Christ on the Cross by El Greco
But El Greco found his synthesis, as so many Wheaton students do as well. What made the Art Institute show so worthwhile is that it offered viewers tangible inspiration and equipment in this task. Those interested in the role of women in the Renaissance, for example, now have a series of marvelous specialized studies at their disposal. But a canonical artist like El Greco is surprising in this area. In traditional paintings of the Crucifixion, beneath the cross lies the skull of Adam, a visual reference to 1 Corinthians 15:22, which reads, (ESV) “For as in Adam all die, so also in Christ shall all be made alive.” But in one of his Crucifixions (Christ on the Cross, 1600/10), El Greco depicts two skulls, one of them belonging to Eve. This is a defiant and necessary reminder that women (it should go without saying) are included in this salvific transaction as well.
In both of El Greco’s images of the penitent Peter, it is the preaching mission of women (highlighted in all four Gospels) that brings hope to the failed male disciple. He depicts Mary Magdalene rushing from the tomb to give solace to the despairing disciple. What is more, in a culture where mystics like Teresa of Ávila towered alongside John of the Cross, El Greco gives us a penitent Magdalene in the exact posture of the far more frequently painted St. Francis. And unlike the more titillating images of Mary Magdalene by Titian, El Greco’s manage to be beautiful while also being chaste. The famous contortions of El Greco’s bodies are not designed to sexually arouse, but to arouse a higher love for God.
The white bodies on display in this show are enough to cancel the Renaissance for some—there is just not enough diversity. And there is a crucial point here that we cannot miss. In one of his works, El Greco paints the Theban legion, a group of Christian Roman soldiers from Africa who were martyred for their refusal to worship idols. The figures should be black, and are instead cast as white. This is regrettable indeed. Full stop.
But if the predominantly African American audience at the member preview I attended is any indication, Chicago can handle El Greco nonetheless. This, after all, is the city where images of the Black Christ have dominated churches for well over a century—a story told splendidly in Kymberly Pinder’s Painting the Gospel: Black Public Art and Religion in Chicago (2016). In fact, this might make Chicago one of the most appropriate global cities to host this exhibition, precisely because El Greco’s paintings were here surrounded by so many city-wide paintings of the Black Christ. Further, El Greco himself was an ethnic minority. To call him “the Greek” was perhaps something of an insult, reminding El Greco that he was not in the Italian or Spanish cultural mainstream. But “the Greek” mastered a foreign culture. He is an example of what the contemporary African American painter Kerry James Marshall called, in his blockbuster exhibition, Mastry. Like Marshall, El Greco mastered a foreign culture to compete on its own terms.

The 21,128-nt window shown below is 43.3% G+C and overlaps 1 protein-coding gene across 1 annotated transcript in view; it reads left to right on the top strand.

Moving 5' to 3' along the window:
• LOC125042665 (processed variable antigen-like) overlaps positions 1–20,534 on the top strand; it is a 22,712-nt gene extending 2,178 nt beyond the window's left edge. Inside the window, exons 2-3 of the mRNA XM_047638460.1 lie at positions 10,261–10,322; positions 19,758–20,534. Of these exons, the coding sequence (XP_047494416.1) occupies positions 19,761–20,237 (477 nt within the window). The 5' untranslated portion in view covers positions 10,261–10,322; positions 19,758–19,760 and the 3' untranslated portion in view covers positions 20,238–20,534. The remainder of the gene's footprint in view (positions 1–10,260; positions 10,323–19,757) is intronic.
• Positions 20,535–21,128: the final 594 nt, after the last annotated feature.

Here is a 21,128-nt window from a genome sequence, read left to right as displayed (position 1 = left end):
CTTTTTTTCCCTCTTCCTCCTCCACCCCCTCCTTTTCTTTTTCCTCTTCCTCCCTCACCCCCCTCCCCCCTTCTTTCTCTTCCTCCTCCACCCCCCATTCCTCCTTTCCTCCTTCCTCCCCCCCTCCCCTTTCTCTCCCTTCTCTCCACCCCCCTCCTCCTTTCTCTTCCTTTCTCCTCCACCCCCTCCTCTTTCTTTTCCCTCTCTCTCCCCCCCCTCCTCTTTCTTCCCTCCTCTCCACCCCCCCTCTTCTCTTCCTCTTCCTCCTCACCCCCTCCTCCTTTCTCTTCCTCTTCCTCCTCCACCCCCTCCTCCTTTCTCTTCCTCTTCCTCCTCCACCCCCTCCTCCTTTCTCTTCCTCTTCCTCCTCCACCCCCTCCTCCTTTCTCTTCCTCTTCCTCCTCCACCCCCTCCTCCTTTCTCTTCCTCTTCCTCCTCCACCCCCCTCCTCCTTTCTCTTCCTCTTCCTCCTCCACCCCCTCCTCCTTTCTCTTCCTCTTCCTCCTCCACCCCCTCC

Assumption of the Virgin
But not without defiance. Many Wheaton alumni will recall the massive El Greco Assumption of the Virgin (1577-79) in the Art Institute, which is nearly always on display. For the first time in 200 years, this exhibition unified this painting with its companion images, including a massive depiction of the Trinity. But no commentators (to my knowledge) have pointed out that there may be an argument here for the Orthodox way of seeing things. By making it seem as if the Holy Spirit is flying from the Father, El Greco may be defending the Orthodox (not Catholic) formulation of the Nicene Creed.
To the continual chagrin of Orthodox Christians, Western Christians added the filioque clause (“and the Son”) to the Creed in 589 AD. Moreover, the filioque clause was added in Toledo, the very city where El Greco’s image was painted. Should this be true, it makes El Greco’s Trinity an assertion of his Orthodox identity in the heart of Catholic Spain—one that went unnoticed by the Inquisition. In the same way, I hope any Wheaton students who “succeed” in American life would also defy the places where our culture tempts them to surrender their Christian habits and convictions. And like El Greco, I hope they get away with it!